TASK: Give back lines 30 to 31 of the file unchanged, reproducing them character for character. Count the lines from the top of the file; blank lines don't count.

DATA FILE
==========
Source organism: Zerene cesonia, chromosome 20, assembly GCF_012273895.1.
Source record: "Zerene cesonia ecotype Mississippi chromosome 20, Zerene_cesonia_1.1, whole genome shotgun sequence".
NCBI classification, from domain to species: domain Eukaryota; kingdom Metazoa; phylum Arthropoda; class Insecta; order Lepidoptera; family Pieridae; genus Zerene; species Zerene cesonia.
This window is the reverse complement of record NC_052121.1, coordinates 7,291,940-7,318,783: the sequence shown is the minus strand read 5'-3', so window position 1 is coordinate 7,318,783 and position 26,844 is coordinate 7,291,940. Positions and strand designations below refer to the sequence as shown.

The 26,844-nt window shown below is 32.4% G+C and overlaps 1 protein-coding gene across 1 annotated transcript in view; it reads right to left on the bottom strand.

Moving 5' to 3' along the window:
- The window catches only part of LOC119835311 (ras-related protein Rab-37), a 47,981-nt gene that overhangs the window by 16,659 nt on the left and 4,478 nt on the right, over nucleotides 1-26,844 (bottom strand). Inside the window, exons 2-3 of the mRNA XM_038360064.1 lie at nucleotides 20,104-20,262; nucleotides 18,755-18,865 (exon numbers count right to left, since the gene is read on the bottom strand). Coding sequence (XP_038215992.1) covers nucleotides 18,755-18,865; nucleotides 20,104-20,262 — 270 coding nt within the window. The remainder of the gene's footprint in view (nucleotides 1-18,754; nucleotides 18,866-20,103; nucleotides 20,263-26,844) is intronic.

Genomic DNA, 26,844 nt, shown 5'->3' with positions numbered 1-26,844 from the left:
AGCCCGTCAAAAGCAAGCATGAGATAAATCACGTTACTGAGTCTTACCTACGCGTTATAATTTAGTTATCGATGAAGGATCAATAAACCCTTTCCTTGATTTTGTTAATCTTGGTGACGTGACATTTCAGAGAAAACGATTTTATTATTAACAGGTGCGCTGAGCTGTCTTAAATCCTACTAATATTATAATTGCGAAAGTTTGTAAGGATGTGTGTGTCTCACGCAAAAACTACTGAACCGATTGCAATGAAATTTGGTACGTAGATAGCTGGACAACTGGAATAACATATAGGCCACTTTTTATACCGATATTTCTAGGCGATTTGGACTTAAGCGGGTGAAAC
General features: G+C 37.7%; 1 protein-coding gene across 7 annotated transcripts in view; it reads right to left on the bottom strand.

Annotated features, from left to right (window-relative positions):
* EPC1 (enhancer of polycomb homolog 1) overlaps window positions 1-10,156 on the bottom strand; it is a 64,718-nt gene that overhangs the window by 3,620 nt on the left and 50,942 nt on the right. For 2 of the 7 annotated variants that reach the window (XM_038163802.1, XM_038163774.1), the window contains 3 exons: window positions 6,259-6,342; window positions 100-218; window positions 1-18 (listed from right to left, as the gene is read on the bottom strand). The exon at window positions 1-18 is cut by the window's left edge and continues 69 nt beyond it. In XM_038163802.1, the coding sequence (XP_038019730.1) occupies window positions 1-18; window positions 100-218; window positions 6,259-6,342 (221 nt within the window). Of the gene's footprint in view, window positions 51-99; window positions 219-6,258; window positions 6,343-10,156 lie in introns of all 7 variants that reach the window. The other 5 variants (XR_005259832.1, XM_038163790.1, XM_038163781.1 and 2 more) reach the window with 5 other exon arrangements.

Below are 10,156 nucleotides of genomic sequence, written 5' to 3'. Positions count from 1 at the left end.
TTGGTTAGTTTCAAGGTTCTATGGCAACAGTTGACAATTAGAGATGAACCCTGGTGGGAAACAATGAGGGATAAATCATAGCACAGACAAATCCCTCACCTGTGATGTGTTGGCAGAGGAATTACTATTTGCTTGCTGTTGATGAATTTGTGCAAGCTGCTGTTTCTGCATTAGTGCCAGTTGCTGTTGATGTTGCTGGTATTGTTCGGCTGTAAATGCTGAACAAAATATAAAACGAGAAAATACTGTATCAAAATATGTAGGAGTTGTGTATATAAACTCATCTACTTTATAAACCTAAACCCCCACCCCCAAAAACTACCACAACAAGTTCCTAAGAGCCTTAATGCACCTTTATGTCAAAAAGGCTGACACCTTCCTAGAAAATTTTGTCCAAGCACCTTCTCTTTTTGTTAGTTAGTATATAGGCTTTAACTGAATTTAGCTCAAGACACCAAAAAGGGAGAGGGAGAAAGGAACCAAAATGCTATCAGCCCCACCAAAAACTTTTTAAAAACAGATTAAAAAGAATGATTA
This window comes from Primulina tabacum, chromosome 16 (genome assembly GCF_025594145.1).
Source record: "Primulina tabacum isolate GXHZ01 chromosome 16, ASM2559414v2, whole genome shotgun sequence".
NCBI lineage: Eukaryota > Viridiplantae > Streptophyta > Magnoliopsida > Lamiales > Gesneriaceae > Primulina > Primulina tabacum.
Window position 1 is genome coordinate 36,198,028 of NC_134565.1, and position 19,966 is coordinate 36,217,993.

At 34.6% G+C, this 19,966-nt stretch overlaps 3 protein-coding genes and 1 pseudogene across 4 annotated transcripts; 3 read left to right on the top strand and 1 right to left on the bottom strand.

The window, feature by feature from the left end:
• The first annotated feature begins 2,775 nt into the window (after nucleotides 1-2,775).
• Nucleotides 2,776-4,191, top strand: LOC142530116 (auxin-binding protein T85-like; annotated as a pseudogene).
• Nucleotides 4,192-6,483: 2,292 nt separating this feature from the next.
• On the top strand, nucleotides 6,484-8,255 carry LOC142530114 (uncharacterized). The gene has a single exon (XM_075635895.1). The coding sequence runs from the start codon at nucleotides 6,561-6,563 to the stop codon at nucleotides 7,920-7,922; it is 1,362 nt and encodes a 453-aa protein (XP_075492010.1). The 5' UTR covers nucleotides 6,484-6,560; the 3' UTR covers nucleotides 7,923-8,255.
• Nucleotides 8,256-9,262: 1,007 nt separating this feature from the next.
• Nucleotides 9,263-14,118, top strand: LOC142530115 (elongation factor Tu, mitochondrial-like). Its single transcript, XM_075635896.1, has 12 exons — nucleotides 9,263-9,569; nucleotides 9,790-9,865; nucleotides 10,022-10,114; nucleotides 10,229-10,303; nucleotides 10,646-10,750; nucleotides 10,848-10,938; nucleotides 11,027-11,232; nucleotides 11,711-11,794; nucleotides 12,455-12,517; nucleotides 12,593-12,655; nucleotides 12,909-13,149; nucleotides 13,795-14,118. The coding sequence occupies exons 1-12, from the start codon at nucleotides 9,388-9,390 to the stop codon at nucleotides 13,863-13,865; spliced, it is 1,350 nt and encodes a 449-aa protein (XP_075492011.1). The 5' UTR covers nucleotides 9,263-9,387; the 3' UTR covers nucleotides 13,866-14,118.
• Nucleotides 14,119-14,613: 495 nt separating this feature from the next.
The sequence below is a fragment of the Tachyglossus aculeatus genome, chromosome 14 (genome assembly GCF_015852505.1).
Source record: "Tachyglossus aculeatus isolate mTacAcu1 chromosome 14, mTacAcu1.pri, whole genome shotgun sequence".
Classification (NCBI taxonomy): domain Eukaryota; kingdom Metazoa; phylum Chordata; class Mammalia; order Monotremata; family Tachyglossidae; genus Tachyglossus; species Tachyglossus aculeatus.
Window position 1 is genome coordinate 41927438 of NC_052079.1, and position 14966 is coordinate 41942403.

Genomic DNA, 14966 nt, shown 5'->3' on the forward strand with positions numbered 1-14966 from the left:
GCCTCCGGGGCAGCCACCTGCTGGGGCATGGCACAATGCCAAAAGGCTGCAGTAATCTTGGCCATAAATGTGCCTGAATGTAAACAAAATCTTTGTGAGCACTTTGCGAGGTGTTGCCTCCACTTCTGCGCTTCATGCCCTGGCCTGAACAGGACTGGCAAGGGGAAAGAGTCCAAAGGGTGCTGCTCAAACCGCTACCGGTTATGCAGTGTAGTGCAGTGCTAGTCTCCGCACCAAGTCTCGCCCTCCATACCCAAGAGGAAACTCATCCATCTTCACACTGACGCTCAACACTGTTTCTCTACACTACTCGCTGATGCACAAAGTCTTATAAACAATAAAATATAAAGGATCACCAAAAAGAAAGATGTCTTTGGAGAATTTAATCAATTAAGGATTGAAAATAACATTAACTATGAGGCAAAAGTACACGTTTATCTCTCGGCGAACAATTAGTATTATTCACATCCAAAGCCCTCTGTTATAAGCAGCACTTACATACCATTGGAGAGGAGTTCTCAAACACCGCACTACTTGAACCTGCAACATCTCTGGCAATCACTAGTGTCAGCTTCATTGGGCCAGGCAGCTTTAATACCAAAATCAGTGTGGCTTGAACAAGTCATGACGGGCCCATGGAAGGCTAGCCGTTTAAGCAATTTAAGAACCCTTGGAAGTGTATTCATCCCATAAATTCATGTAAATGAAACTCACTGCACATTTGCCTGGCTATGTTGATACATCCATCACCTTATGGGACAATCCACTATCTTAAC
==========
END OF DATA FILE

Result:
Classification (NCBI taxonomy): domain Eukaryota; kingdom Metazoa; phylum Chordata; class Mammalia; order Monotremata; family Tachyglossidae; genus Tachyglossus; species Tachyglossus aculeatus.
Window position 1 is genome coordinate 41927438 of NC_052079.1, and position 14966 is coordinate 41942403.